Wednesday, November 11, 2009

Only a Rat testifies.

When The Doser was a child, the person who was a tattle tale was not highly regarded. That, you will remember, was the whiner that constantly ran to the "Mom" with: "Johnnie just took my doll...etc." Even "Mom" was inclined to discourage tattle-taling.

But, "Mom" was right on the cusp of the problem: she wanted the girl to come and tell her if her brother was stuck up a tree. She just did not want to be included in the way brother and sister learned to deal with each other. The message, however, was: "Don't be a tattle-tale." Since the investment the "teller" had in telling was slight, it was still possible for "Mom" to give some dimension to the prohibition.

It's like The Doser's grand-children who were told not to speak with strangers. The children learned the lesson that they should not speak to their infrequently-visiting grand-parents. What seems to be needed is a training message that says: Don't do this - but - do that.

Later in life, when peers began to be more important and the parental regulations-structure more burdensome, the person who went to authority with a report on what was going on was called a "rat." The Doser understands that this term is used on those who "rat" on their criminal associates. Even the "informer," without whom most crimes would remain unsolved, is not a noble figure - even to the police who rely upon him. By this time, the "costs of telling" have gone up. Payment and protections are sometimes provided for the person who tells.

The US Navy used to have a well-embedded "us-them" demarcation which did not encourage enlisted men to "tell" on other enlisted men. The Doser's guess is that it is still pretty much the same, generally, in all armed forces. Probably based camaraderie and the fear of retaliation. However, The Doser's friend Rob, says that there are Army mechanisms to protect a person who is picked on, hazed, violated and the like. It does turn on going to authority to complain. It would be a long walk to the Lieutenant's office past the Sergeant's desk! And an even longer walk back to the berthing area.

Those of us old enough to remember the Nazi era remember how horrified we were that neighbors were encouraged to "tell" on neighbors. That is: they were encouraged to tell the authorities about infractions of the law. Further, to show how despicable the Nazis were, we were led to understand that they encouraged children to tell on their parents.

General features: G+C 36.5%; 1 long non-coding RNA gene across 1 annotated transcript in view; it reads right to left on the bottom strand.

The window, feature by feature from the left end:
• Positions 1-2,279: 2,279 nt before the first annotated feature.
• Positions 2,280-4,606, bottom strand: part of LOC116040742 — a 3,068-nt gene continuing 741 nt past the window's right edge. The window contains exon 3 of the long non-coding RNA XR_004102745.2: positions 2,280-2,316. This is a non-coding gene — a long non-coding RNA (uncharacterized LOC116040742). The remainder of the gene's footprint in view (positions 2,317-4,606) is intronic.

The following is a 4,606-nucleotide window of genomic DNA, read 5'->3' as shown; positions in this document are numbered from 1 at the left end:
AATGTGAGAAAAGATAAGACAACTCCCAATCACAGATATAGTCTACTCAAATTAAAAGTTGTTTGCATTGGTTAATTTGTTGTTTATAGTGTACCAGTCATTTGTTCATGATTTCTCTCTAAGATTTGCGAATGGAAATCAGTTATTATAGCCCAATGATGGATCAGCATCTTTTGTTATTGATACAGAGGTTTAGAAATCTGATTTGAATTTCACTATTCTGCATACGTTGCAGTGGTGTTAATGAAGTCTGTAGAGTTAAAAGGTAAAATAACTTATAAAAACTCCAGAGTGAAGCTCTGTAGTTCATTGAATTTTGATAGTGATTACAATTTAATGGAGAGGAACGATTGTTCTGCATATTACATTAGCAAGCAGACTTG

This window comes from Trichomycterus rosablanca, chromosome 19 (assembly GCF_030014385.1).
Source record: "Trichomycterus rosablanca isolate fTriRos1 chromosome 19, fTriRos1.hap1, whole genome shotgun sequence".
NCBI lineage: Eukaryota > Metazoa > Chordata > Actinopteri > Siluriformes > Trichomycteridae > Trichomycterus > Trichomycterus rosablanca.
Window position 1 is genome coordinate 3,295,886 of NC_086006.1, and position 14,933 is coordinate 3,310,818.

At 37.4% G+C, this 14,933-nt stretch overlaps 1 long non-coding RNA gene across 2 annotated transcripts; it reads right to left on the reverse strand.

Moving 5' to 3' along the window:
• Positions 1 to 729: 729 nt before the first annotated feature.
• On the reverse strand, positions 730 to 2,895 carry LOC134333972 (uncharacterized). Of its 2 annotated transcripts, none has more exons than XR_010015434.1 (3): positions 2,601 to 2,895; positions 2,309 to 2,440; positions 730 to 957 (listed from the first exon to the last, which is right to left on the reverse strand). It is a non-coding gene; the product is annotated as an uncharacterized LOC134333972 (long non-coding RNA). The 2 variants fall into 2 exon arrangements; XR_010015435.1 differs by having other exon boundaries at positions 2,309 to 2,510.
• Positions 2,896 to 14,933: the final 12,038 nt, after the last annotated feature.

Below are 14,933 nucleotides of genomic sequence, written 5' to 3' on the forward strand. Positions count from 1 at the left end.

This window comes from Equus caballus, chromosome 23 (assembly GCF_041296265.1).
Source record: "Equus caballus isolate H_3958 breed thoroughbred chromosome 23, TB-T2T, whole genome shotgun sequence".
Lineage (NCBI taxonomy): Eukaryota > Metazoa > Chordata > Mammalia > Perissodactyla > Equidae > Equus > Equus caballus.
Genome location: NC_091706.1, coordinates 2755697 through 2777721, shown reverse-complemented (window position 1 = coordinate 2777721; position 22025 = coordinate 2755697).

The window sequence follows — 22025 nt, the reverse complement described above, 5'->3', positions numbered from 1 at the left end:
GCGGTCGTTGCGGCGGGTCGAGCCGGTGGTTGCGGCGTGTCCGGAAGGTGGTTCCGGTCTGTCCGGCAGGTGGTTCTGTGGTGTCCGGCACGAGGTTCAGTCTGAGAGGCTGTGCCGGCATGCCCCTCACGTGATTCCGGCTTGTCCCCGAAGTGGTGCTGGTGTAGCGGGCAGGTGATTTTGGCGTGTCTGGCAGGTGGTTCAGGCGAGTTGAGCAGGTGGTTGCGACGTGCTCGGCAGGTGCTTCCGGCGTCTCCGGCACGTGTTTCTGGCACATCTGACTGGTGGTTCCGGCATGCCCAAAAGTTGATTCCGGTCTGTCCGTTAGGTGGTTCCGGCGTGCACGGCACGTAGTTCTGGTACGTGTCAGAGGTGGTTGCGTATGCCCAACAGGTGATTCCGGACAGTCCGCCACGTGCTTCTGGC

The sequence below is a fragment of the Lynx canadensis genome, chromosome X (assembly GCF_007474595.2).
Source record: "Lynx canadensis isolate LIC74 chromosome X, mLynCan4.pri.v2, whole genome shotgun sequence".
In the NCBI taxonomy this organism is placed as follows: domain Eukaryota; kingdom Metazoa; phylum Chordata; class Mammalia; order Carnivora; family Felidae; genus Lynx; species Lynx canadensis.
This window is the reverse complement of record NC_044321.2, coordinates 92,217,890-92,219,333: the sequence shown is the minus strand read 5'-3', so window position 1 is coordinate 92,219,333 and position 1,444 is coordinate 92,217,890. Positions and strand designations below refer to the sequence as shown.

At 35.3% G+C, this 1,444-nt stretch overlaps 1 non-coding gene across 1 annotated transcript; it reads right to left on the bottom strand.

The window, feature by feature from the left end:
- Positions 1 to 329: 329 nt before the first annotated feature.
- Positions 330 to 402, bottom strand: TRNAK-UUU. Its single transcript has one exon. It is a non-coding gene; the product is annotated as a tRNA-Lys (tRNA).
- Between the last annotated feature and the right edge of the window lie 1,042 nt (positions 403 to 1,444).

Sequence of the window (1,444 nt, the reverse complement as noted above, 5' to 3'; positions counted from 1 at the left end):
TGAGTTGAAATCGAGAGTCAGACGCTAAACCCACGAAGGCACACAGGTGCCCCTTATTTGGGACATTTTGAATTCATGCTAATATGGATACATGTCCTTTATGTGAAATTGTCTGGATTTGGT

The Doser was thinking about the boy who brought the gun to school the other day. Apparently, his backing among the student body for bringing a weapon to school was not large because some students told some teachers about the gun. Even at this remove, one wonders if the plural of "students" and "teachers" was not used to protect a single person that told.

It is not hard to imagine that there are situations where the ones who would want to tattle-tale or "rat" on the school gunsel would certainly not do that: for example, if there were mean streets between the school and their homes and the gunsel was a member of a gang. The costs of telling could be very high.

Anyone that has ever attended an automobile accident or witnessed a crime in a crowded place knows very well that, "I don't want to get involved," decides who saw anything. Thus, even to uphold rules that we all rely upon, we can't bring ourselves easily to tell authorities what happened. Here, the "don't tell" rule applies even though the costs of telling are as low as giving a statement or appearing in court.

What we seem to have is a well-settled ambivalence about telling authority that somebody did something wrong? Those feelings come out of a culture that fully supports that reluctance. Though it works to the disadvantage of the underdog, the violated person, it appears to The Doser that it may be too embedded to be cured.

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